Package ordering contains operator-specific logic related to orderings - whether ops can provide Required orderings, what orderings do they need to require from their children, etc.
The package provides generic APIs that can be called on any RelExpr, as well as operator-specific APIs in some cases.
A Required ordering is part of the physical properties with respect to which an expression was optimized. It effectively describes a set of orderings, any of which are acceptable. See OrderingChoice for more information on how this set is represented.
An operator can provide a Required ordering if it can guarantee its results respect at least one ordering in the OrderingChoice set, perhaps by requiring specific orderings of its inputs and/or configuring its execution in a specific way. This package implements the logic that decides whether each operator can provide a Required ordering, as well as what Required orderings on its input(s) are necessary.
In a single-node serial execution model, the Required ordering would be sufficient to configure execution. But in a distributed setting, even if an operator logically has a natural ordering, when multiple instances of that operator are running on multiple nodes we must do some extra work (row comparisons) to maintain their natural orderings when their results merge into a single node. We must know exactly what order must be maintained on the streams (i.e. along which columns we should perform the comparisons).
Consider a Scan operator that is scanning an index on a,b. In query:
SELECT a, b FROM abc ORDER BY a, b
the Scan has Required ordering "+a,+b". Now consider another case where (as part of some more complicated query) we have the same Scan operator but with Required ordering "+b opt(a)"¹, which means that any of "+b", "+b,±a", "±a,+b" are acceptable. Execution would still need to be configured with "+a,+b" because that is the ordering for the rows that are produced², but this information is not available from the Required ordering "+b opt(a)".
¹This could for example happen under a Select with filter "a=1". ²For example, imagine that node A produces rows (1,4), (2,1) and node B produces rows (1,2), (2,3). If these results need to be merged on a single node and we configure execution to "maintain" an ordering of +b, it will cause an incorrect ordering or a runtime error.
To address this issue, this package implements logic to calculate Provided orderings for each expression in the lowest-cost tree. Provided orderings are calculated bottom-up, in conjunction with the Required ordering at the level of each operator.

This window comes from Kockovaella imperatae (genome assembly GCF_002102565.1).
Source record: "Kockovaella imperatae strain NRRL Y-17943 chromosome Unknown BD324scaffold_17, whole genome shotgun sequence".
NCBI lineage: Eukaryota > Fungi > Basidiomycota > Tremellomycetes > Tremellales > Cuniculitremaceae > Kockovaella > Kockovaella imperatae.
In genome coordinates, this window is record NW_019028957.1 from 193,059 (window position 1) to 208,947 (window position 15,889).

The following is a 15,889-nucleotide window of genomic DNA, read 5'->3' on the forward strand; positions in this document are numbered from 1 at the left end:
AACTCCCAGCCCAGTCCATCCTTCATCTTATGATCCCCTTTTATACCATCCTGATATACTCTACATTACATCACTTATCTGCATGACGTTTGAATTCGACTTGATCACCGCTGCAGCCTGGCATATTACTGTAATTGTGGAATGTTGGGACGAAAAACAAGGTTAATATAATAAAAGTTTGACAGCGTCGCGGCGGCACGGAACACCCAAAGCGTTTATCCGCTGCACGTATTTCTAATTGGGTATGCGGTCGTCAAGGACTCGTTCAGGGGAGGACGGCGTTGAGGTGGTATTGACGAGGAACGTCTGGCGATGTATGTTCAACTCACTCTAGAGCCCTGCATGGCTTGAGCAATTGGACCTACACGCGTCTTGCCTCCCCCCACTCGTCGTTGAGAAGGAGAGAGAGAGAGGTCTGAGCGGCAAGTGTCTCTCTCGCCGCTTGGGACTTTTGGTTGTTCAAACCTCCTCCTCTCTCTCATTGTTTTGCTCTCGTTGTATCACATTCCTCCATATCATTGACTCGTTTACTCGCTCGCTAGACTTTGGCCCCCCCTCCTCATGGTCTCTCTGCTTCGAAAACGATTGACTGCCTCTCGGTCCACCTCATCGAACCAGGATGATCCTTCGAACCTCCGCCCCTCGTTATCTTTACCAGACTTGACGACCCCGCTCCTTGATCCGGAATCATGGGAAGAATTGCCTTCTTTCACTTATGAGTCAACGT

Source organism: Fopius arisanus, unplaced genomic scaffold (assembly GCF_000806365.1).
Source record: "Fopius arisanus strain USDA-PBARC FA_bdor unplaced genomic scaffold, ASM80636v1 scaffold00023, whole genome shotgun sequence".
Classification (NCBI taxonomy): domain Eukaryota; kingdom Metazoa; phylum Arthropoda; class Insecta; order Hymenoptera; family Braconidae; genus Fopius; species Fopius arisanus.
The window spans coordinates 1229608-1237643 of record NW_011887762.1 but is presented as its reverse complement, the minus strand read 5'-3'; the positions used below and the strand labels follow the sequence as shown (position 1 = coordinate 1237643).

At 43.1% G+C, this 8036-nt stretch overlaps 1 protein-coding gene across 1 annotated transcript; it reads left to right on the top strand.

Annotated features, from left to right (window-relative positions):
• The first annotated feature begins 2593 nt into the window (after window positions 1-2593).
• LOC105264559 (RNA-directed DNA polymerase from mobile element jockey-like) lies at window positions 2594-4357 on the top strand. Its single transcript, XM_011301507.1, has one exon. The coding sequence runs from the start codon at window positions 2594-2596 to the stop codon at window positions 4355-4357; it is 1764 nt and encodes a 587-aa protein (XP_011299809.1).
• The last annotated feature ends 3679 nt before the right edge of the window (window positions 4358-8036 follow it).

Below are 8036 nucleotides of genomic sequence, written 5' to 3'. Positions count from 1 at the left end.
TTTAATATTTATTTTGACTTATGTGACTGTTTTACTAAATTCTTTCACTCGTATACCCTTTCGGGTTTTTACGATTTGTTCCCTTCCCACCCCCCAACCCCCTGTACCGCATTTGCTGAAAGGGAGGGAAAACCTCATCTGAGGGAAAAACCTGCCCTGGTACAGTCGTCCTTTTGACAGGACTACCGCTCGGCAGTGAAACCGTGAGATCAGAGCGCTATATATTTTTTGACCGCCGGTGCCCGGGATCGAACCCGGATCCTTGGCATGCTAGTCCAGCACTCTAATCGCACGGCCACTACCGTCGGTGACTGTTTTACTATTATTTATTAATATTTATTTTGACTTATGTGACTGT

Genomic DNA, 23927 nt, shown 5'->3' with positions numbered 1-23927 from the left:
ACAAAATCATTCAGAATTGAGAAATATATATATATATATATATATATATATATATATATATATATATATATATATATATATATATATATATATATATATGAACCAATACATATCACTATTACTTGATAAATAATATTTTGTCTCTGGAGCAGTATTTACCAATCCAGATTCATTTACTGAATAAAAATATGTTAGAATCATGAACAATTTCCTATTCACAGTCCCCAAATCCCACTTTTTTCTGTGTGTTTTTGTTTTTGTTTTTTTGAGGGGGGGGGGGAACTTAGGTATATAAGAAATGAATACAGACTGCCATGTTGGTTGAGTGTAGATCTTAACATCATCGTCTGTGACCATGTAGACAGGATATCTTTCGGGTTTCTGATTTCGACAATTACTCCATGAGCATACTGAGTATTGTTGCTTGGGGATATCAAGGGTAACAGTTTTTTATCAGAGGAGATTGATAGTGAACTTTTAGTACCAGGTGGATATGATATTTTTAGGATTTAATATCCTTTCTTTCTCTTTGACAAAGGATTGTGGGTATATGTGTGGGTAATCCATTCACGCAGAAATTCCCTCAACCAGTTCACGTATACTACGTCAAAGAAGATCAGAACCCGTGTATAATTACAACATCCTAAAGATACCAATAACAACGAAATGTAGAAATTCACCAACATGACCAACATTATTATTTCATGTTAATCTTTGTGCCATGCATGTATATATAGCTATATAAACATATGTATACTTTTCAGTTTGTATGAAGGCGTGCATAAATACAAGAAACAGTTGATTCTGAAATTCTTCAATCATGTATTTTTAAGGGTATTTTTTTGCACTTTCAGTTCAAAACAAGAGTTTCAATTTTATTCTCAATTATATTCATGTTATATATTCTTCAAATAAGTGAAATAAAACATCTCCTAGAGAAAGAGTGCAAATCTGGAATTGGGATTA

The Provided ordering is a specific opt.Ordering which describes the ordering produced by the operator, and which intersects the Required OrderingChoice (when the operator's FDs are taken into account). A best-effort attempt is made to keep the Provided ordering as simple as possible, to minimize the comparisons that are necessary to maintain it.
func BuildChildRequired( parent memo.RelExpr, required *physical.OrderingChoice, childIdx int, ) physical.OrderingChoice
BuildChildRequired returns the ordering that must be required of its given child in order to satisfy a required ordering. Can only be called if CanProvide is true for the required ordering.
BuildProvided returns a specific ordering that the operator provides (and which must be maintained on the results during distributed execution).
The returned ordering, in conjunction with the operator's functional dependencies, must intersect the required ordering.
A best-effort attempt is made to make the provided orderings as simple as possible (while still satisfying the required ordering).
For example, if we scan an index on x,y,z with required ordering "+y opt(x)", the provided ordering is "+x,+y". If we scan the same index with constraint x=1, the provided ordering is "+y".
This function assumes that the provided orderings have already been set in the children of the expression.
CanProvide returns true if the given operator returns rows that can satisfy the given required ordering.
ScanIsReverse returns true if the scan must be performed in reverse order in order to satisfy the required ordering. If either direction is ok (e.g. no required ordering), reutrns false. The scan must be able to satisfy the required ordering, according to ScanCanProvideOrdering.
func ScanPrivateCanProvide( md *opt.Metadata, s *memo.ScanPrivate, required *physical.OrderingChoice, ) (ok bool, reverse bool)
ScanPrivateCanProvide returns true if the scan operator returns rows that satisfy the given required ordering; it also returns whether the scan needs to be in reverse order to match the required ordering.
func StreamingGroupingColOrdering( g *memo.GroupingPrivate, required *physical.OrderingChoice, ) opt.Ordering
StreamingGroupingColOrdering returns an ordering on grouping columns that is guaranteed on the input of an aggregation operator. This ordering can be used perform a streaming aggregation.